In 2014, more than 7,000 (mostly female) store-based Asda employees raised equal pay claims against the supermarket giant on the grounds that they should receive the same rate of pay as colleagues based in the distribution centre, most of whom are male.
Asda argued the two groups of workers could not be compared as they are not employed under common terms and conditions. Unlike the employees in the retail part of the business, the distribution centre employees are heavily unionised and their terms of employment are agreed via collective bargaining.
In a recent decision, the Court of Appeal dismissed Asda's appeal, meaning the female store employees can compare themselves with the higher paid and predominantly male distribution centre employees for equal pay purposes.
The decision confirmed that the retail and distribution centre employees were engaged on common terms and conditions (satisfying the UK legal test) and that the terms were derived from a single source (satisfying the EU legal test). The decision is not unexpected and upholds earlier decisions of the Employment Appeal Tribunal (EAT) and the Employment Tribunal.
What happens next?
Asda has stated it apply to the Supreme Court for a final decision on this preliminary matter, so it may be some time before the claims proceed to a final hearing. Given the value of the claims, a finding against Asda would have a huge impact on Asda's business, so no surprise they are appealing this preliminary issue. Any resolution is likely to involve a change to pay rates across the business to remove any inequality, presenting a significant cost implication for the business.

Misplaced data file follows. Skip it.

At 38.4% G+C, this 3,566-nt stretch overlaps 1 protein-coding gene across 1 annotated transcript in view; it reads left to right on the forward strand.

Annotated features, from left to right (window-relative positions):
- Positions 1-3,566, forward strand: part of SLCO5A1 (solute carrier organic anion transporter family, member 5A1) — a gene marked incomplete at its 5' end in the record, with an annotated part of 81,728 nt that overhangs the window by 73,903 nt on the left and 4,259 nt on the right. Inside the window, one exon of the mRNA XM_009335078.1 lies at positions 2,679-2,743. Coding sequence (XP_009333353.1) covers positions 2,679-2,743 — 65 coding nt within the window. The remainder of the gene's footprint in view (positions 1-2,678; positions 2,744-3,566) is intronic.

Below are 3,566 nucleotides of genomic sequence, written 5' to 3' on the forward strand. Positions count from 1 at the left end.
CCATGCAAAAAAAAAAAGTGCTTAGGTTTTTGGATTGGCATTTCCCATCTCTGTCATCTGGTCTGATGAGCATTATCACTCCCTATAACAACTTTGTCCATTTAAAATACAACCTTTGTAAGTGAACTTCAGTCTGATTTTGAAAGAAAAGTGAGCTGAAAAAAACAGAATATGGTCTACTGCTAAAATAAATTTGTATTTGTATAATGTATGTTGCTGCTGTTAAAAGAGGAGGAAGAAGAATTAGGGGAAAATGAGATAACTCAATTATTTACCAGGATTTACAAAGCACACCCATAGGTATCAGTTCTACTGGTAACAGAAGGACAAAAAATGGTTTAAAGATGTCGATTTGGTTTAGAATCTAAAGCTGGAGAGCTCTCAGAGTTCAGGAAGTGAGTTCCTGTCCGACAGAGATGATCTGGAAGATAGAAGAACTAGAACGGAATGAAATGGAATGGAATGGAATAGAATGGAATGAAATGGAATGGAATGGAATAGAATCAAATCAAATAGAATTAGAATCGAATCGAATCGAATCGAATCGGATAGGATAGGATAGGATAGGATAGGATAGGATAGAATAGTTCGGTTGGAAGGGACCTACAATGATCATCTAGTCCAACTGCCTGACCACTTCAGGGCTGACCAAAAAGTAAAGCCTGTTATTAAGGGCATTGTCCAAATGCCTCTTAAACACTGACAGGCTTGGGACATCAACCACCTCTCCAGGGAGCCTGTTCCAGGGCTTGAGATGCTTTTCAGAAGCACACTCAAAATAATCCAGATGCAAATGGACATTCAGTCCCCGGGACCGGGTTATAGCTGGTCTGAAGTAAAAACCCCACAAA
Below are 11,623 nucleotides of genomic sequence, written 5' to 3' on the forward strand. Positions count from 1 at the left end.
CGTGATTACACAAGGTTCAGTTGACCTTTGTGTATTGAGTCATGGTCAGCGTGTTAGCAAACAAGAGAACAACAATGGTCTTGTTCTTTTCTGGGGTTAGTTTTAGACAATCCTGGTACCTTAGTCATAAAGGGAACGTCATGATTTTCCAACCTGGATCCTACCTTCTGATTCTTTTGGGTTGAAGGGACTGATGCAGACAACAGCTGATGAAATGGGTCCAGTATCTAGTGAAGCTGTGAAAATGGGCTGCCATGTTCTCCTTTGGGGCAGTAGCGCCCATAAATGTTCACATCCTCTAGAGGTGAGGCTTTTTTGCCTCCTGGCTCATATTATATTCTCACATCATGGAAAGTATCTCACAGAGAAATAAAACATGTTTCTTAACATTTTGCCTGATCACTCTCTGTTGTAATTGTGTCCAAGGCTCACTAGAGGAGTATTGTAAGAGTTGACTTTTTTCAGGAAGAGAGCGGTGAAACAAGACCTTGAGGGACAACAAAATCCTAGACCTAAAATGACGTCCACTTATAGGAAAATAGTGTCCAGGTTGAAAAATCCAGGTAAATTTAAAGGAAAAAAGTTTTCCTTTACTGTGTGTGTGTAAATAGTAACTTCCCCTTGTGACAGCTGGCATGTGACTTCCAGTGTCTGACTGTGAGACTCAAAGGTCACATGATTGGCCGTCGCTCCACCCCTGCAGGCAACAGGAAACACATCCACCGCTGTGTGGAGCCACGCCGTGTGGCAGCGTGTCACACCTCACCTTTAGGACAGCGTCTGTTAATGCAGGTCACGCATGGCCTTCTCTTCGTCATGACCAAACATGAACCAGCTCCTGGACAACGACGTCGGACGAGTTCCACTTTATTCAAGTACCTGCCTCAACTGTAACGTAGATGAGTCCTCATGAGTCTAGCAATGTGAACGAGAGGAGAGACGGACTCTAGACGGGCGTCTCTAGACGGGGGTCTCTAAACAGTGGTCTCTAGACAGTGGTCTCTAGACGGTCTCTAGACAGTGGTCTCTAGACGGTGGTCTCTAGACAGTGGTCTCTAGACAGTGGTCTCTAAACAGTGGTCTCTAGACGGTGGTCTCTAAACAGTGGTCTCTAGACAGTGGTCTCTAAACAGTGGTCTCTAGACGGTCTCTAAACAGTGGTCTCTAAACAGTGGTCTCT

Since the claim was raised, a number of individuals have registered with the law firm representing the employees, and more are reported to be joining the claim. As the pay disparity between retail and distribution staff seems to be continuing, other employees would still be able to raise claims for back pay.
Once the claims proceed to a hearing on the substantive issues, the employees will have to show that the retail work is of equal value to the higher paid distribution centre roles. Asda's position is that there is no equal pay issue for a number of reasons:-
- Hourly rates of pay in store and in the distribution centers is the same for female and male employees.
- Asda maintains it is justified in paying the distribution center employees a higher rate of pay because the demands of the job are different and therefore, the roles are not of equal value.
- It also argues the two employee groups work in different market sectors and are compensated accordingly.
Whether these arguments will succeed remains to be seen.
What is the impact on the market?
Similar litigation with the other big supermarkets is ongoing, with the first hearing in the Morrisons claims anticipated later this year. There have been reports the potential cost to the supermarkets could run to £10 billion.
If the claimants are ultimately successful it could lead to an increase in private sector equal pay claims, as was seen in the public sector and local authority claims. Large employers, and particularly those who have groups of workers across retail and distribution (or other areas where the roles can typically be gendered), will be watching the developments with interest.
With additional reporting by Rebecca Nicholson.
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